Diabetes is a disease that affects blood vessels throughout the body, with the vessels in the kidneys and eyes being particularly hard hit. Retinal blood vessels are predisposed to leaking blood, called diabetic retinopathy, or fluid, called diabetic maculopathy. Either type of leakage will cause a decrease in vision. When this leakage in diabetics is severe or prolonged, it may cause a profound loss of vision with, at times, a permanent visual impairment. Dr. Mendelsohn, Dr. Karli and Dr. Klein perform a dilated eye exam, OCT (Optical Coherence Tomography), and Optomap which maps out the entire back of the eye with ultra precision to detect diabetic eye disease, at even its most incipient stages. In an amazing technological breakthrough, in-office, highly magnified digital images are produced by Optomap scanning laser technology of the back of both eyes, providing Drs Mendelsohn, Karli, and Klein with an unparalleled 3-D view of the optic nerve, macula, retina, choroid, and retinal vasculature. The stellar ultra-widefield view of the eye enables the detection and management of disease in a variety of areas including diabetic retinopathy, and maculopathy, thereby facilitating early protection from vision impairment or blindness.
On a weekly basis, Dr. Alan Mendelsohn, Dr. Sapir Karli or Dr. Nathan Klein, while performing a comprehensive eye exam, will detect diabetic retinopathy and/or maculopathy in individuals who are totally unaware that they even have diabetes. Our physicians will immediately refer you for appropriate diabetic management. This early detection will help preserve your eyesight, kidney function, and health of other vital organs. In fact, in a recently published article in JAMA (Journal of the American Medical Association), researchers found a greater risk for cardiovascular disease (CVD), including fatal CVD, in patients with diabetic retinopathy or maculopathy. The highly respected journal, Eye World, interviewed Alan Mendelsohn, MD, FACS for his analysis of this research as a statewide leader in the field.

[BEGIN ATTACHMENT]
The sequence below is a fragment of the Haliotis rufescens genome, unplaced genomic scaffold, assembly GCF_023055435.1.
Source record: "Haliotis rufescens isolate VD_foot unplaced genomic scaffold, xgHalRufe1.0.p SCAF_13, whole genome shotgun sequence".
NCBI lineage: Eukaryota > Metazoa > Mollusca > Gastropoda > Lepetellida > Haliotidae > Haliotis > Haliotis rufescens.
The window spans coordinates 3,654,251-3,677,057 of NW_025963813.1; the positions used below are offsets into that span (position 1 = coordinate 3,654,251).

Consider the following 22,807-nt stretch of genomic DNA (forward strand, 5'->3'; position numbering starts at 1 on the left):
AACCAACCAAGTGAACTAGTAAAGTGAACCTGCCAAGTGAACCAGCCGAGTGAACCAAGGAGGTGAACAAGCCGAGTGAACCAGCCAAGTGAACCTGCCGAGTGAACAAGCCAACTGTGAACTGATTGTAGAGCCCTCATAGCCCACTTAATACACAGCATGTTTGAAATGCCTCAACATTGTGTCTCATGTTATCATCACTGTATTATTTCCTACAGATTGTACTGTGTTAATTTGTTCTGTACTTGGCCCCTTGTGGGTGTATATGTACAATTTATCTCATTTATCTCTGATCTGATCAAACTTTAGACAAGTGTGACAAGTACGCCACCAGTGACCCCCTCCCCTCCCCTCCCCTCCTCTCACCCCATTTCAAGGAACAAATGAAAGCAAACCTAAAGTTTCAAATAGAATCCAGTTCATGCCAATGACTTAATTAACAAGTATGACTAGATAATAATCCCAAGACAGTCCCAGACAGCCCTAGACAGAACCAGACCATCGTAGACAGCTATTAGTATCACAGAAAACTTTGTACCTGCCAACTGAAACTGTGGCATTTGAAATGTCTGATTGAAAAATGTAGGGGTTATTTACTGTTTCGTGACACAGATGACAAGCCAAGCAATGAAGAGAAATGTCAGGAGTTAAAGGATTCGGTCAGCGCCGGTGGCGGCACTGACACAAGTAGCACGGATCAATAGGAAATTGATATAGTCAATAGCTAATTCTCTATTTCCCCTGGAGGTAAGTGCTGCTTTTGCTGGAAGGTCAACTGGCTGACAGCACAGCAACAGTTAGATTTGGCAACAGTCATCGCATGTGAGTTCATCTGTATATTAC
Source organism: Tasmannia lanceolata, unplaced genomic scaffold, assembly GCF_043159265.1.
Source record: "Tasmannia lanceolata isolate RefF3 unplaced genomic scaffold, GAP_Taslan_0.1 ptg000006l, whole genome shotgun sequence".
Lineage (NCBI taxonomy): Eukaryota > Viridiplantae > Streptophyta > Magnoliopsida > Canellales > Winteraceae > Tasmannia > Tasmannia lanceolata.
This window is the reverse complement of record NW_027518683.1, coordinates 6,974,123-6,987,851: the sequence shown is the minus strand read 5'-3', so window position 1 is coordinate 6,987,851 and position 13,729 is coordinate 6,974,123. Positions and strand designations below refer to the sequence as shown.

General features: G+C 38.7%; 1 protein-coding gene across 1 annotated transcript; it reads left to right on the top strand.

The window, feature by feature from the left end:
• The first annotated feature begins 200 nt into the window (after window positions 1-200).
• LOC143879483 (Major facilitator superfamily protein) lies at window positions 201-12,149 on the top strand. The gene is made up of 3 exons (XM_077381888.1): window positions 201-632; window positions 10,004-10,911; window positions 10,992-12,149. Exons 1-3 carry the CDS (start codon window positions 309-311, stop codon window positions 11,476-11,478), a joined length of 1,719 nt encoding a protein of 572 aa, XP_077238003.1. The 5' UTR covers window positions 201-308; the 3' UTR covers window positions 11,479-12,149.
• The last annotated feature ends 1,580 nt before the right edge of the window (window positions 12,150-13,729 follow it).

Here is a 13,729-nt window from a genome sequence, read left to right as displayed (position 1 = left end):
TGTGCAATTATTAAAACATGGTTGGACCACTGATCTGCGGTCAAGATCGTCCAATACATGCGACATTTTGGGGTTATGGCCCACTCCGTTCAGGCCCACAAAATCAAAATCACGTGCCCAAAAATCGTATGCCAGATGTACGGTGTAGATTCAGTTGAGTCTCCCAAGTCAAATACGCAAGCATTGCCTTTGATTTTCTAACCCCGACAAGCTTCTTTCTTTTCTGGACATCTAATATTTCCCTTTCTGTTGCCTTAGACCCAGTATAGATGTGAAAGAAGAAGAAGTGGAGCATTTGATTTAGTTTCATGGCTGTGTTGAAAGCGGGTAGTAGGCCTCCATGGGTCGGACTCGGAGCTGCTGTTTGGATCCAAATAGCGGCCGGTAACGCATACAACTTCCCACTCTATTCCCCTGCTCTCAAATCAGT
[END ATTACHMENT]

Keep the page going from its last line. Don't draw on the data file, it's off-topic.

If the diabetic retinopathy becomes advanced, new, abnormal blood vessels grow into the retina posing as a perilous situation requiring prompt treatment. These abnormal blood vessels can bleed profusely into the retina, or into the vitreous gel in front of the retina, causing a precipitous large blind spot or substantial loss of vision. Worse yet, the new vessels also may damage the retina by forming scar tissue and precipitate a retinal detachment, leading to blindness if left untreated. Alan Mendelsohn, M.D., F.A.C.S., Sapir Karli M.D. and Nathan Klein, O.D., fervently believe that all diabetics should be examined at six-month intervals because everyone who has diabetes is at risk for developing diabetic retinopathy and/or maculopathy. Our physicians believe that there are preventative steps that diabetics should take to significantly reduce the incidence of diabetic eye disease, including each of the following:
1. Refraining from smoking.
All researchers strongly concur that diabetics who smoke are far more likely to experience diabetic retinopathy and maculopathy. Anecdotally, most ophthalmologists believe that smoking can increase the risk of diabetic eye diseases 10 fold.
2. Keeping hypertension well controlled with a target blood pressure of less than 130/75 mmHg.
Having both hypertension and diabetes results in a 70% increased risk of developing diabetic eye disease. Well-controlled hypertension significantly reduces both the risk and the extent of diabetic retinopathy and maculopathy.
3. Treating hyperlipidemia
Elevated serum cholesterol and lipid levels double the incidence of diabetic eye disease. Fortunately, diabetics treated with statins (specifically, HMG-CoA reductase inhibitors) show a markedly reduced incidence rate of diabetic retinopathy.
4. Treating anemia
There is extensive evidence for the link between diabetes and an increased risk of anemia. Anemia is a well-known risk factor for the development of diabetic eye disease as well as a risk factor for the deterioration of diabetic retinopathy.
5. Treating obstructive sleep apnea
Obstructive sleep apnea (OSA) is characterized by intermittent upper airway obstructions resulting in blood desaturation. Unsurprisingly, OSA has also been associated with a higher incidence of diabetic eye disease. Of these five steps, refraining from smoking is often the most critical in reducing the risk of diabetic complications.
The morbidity and mortality from diabetes and its complications take a brutal toll on the patient, family members, and society. Conscientiously controlling blood sugar and pressure, refraining from tobacco products and seeking treatment for medical conditions, which can complicate the progression of the disease, may not prevent the increase in the number of diabetics worldwide, but it can have a profound impact on enhancing the eyesight and quality of life for patients with diabetes.